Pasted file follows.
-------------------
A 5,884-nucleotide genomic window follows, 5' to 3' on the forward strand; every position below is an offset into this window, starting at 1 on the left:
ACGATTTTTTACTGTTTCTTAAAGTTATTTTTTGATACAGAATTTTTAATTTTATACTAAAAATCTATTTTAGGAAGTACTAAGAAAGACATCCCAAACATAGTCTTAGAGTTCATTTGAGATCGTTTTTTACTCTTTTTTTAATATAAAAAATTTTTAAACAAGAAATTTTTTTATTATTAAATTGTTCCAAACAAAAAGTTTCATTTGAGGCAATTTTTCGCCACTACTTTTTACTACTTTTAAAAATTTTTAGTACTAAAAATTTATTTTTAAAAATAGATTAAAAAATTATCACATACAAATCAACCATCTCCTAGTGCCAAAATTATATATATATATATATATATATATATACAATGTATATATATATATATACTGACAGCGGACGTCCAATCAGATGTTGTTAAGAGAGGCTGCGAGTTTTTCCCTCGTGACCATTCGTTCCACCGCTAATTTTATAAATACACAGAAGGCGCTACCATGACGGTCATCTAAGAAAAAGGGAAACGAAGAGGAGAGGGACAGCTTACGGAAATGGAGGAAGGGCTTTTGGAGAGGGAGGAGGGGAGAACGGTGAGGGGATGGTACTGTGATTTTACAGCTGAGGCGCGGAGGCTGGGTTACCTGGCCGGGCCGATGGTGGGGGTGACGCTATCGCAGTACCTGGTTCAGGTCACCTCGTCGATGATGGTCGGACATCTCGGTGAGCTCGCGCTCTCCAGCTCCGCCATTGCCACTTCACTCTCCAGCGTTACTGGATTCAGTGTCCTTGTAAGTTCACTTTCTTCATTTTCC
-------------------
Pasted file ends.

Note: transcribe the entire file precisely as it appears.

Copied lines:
A 5,884-nucleotide genomic window follows, 5' to 3' on the forward strand; every position below is an offset into this window, starting at 1 on the left:
ACGATTTTTTACTGTTTCTTAAAGTTATTTTTTGATACAGAATTTTTAATTTTATACTAAAAATCTATTTTAGGAAGTACTAAGAAAGACATCCCAAACATAGTCTTAGAGTTCATTTGAGATCGTTTTTTACTCTTTTTTTAATATAAAAAATTTTTAAACAAGAAATTTTTTTATTATTAAATTGTTCCAAACAAAAAGTTTCATTTGAGGCAATTTTTCGCCACTACTTTTTACTACTTTTAAAAATTTTTAGTACTAAAAATTTATTTTTAAAAATAGATTAAAAAATTATCACATACAAATCAACCATCTCCTAGTGCCAAAATTATATATATATATATATATATATATATACAATGTATATATATATATATACTGACAGCGGACGTCCAATCAGATGTTGTTAAGAGAGGCTGCGAGTTTTTCCCTCGTGACCATTCGTTCCACCGCTAATTTTATAAATACACAGAAGGCGCTACCATGACGGTCATCTAAGAAAAAGGGAAACGAAGAGGAGAGGGACAGCTTACGGAAATGGAGGAAGGGCTTTTGGAGAGGGAGGAGGGGAGAACGGTGAGGGGATGGTACTGTGATTTTACAGCTGAGGCGCGGAGGCTGGGTTACCTGGCCGGGCCGATGGTGGGGGTGACGCTATCGCAGTACCTGGTTCAGGTCACCTCGTCGATGATGGTCGGACATCTCGGTGAGCTCGCGCTCTCCAGCTCCGCCATTGCCACTTCACTCTCCAGCGTTACTGGATTCAGTGTCCTTGTAAGTTCACTTTCTTCATTTTCC